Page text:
There is not a problem with having 2 MS Active Directory domains on the same LAN switches, even if they have the same DNS and netbios names as the existing one. AS LONG AS there is no extra DHCP server AND no domain controller is using the DNS server from the other domain. ie, before making your server a domain controller run the command nslookup -type=ALL ...


0

Use VMs. If you make sure to use a hypervisor the allows you to put all the guests on their own network segment, the dhcp requests/responses won't cross the virtual switch boundry.


1

Apparently, the fax machine must be shared on the fax server, exactly the same way as if you're sharing a printer to the network users. Sharing the fax machine will insure that users are able to access it. Done that and I'm happily delegating the fax work to our secretary now.


0

You mean you want to change the host name of the servers and the FQDN for the entire domain? The renaming of a domain is no easy process and there are many variables that can occur and cause issues once it is completed. If there aren't many workstations you may be better off setting up a new DC from scratch with a new domain and then joining the ...


1

When the DC boots up it goes across the WAN to pull down the DNS zone from the DNS server in the central office - That isn't technically correct. When booting up, a DC will inbound replicate all AD partitions, including AD integrated DNS zones (which are AD partitions when the zone is AD integrated), so the booting DC isn't technically pulling a copy of the ...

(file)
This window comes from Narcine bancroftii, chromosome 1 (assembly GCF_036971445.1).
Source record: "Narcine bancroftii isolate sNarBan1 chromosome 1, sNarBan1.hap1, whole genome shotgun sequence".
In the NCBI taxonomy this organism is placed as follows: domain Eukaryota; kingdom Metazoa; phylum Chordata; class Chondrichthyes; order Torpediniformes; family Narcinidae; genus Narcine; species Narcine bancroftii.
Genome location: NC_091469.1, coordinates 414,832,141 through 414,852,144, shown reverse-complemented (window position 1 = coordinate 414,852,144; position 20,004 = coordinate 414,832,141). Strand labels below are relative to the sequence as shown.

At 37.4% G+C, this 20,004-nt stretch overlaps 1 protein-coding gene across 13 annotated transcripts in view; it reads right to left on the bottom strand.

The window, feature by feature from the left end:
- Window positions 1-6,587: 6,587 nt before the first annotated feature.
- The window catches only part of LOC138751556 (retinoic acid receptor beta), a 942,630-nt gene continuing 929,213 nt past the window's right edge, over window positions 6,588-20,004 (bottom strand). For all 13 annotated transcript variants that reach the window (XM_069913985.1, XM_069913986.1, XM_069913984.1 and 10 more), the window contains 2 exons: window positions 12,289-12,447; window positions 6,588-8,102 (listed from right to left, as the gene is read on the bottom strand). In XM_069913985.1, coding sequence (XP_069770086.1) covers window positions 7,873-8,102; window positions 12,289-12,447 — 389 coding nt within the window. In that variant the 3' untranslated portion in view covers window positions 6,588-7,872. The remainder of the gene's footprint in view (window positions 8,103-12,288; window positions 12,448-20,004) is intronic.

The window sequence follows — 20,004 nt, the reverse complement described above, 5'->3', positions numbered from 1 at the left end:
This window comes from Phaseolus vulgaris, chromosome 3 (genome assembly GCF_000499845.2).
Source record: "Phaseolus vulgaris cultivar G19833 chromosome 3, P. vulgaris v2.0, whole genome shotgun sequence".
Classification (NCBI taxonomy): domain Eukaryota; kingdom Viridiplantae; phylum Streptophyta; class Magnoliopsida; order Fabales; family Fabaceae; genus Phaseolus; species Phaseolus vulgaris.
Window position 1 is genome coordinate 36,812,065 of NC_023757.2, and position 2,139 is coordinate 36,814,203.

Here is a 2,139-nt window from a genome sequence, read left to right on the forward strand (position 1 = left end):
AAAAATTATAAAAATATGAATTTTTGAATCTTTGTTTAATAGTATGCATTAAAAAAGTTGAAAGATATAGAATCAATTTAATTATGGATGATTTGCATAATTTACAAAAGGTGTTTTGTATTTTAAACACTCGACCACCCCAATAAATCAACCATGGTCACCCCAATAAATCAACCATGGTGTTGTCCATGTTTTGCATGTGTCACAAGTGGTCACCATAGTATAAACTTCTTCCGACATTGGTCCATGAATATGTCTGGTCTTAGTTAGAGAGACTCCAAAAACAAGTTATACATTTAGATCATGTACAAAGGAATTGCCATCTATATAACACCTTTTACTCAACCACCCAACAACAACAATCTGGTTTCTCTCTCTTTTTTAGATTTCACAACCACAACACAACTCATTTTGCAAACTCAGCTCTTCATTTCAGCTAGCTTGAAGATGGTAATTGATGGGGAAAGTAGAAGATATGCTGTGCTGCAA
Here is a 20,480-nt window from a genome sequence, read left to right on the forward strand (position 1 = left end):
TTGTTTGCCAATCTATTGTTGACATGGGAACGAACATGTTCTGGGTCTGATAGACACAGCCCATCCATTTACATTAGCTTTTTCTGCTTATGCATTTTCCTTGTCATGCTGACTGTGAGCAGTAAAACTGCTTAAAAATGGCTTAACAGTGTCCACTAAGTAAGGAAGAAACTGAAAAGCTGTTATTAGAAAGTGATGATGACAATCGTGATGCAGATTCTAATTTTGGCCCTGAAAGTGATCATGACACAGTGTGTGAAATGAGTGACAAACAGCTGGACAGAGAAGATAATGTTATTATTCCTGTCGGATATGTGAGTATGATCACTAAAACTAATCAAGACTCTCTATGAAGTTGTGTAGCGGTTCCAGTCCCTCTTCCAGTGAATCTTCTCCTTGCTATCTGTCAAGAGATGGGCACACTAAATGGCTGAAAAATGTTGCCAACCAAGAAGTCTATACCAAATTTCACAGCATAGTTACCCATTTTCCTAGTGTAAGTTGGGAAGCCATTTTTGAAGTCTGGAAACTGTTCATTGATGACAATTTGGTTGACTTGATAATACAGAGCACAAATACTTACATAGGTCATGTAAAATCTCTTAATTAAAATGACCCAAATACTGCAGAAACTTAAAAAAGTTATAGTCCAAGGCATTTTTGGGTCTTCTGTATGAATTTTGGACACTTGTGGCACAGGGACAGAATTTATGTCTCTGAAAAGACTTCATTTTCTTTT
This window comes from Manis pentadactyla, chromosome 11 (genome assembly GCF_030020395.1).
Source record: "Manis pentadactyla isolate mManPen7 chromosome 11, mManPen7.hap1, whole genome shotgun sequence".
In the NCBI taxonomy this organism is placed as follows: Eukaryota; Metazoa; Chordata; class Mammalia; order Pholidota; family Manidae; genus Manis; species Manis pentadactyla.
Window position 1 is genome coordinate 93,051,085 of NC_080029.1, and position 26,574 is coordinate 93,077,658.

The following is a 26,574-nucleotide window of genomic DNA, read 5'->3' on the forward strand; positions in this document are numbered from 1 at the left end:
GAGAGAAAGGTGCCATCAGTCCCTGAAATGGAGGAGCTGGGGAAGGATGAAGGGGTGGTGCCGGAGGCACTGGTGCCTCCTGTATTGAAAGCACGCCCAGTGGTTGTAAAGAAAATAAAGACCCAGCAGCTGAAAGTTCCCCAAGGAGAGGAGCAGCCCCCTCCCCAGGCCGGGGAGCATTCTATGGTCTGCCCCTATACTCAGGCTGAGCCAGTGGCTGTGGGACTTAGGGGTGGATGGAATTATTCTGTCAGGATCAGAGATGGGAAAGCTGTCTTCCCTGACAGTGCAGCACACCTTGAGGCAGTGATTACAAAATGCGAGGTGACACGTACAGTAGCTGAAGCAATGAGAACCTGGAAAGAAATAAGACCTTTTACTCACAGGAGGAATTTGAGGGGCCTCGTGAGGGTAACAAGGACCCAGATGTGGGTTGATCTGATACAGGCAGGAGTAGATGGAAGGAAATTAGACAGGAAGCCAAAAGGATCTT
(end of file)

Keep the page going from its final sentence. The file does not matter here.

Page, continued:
3

When the DC boots up it goes across the WAN to pull down the DNS zone from the DNS server in the central office. AD integrated DNS server replicate the DNS zone information through Active Directory replication, as the zone information is actually stored in Active Directory. When the DC boots up it replicates all AD information, including the DNS zones ...


1

You can't apply GPO to a non-domain computer, but you can use System Center Config Manager, Intune, or PowerShell Desired State Config to name a few first-party options.


1

The server is a domain controller. Once you dcpromo it becomes a domain controller. You will need to reverse the process, removing it as a domain controller and removing the Active directory role. Once that is done you can activate and promote it back to being a domain controller. I've done this before and it worked without any problems.


1

So I contacted Microsoft for this, they were very puzzled as well, we never figured out why the time zone change by it self or which process was causing this behavior, but they gave me a work around that fixed my problem, I'm going to post here for future referencing (copy/pasting from Microsoft communication with me) Regarding the current issue, if it is ...


5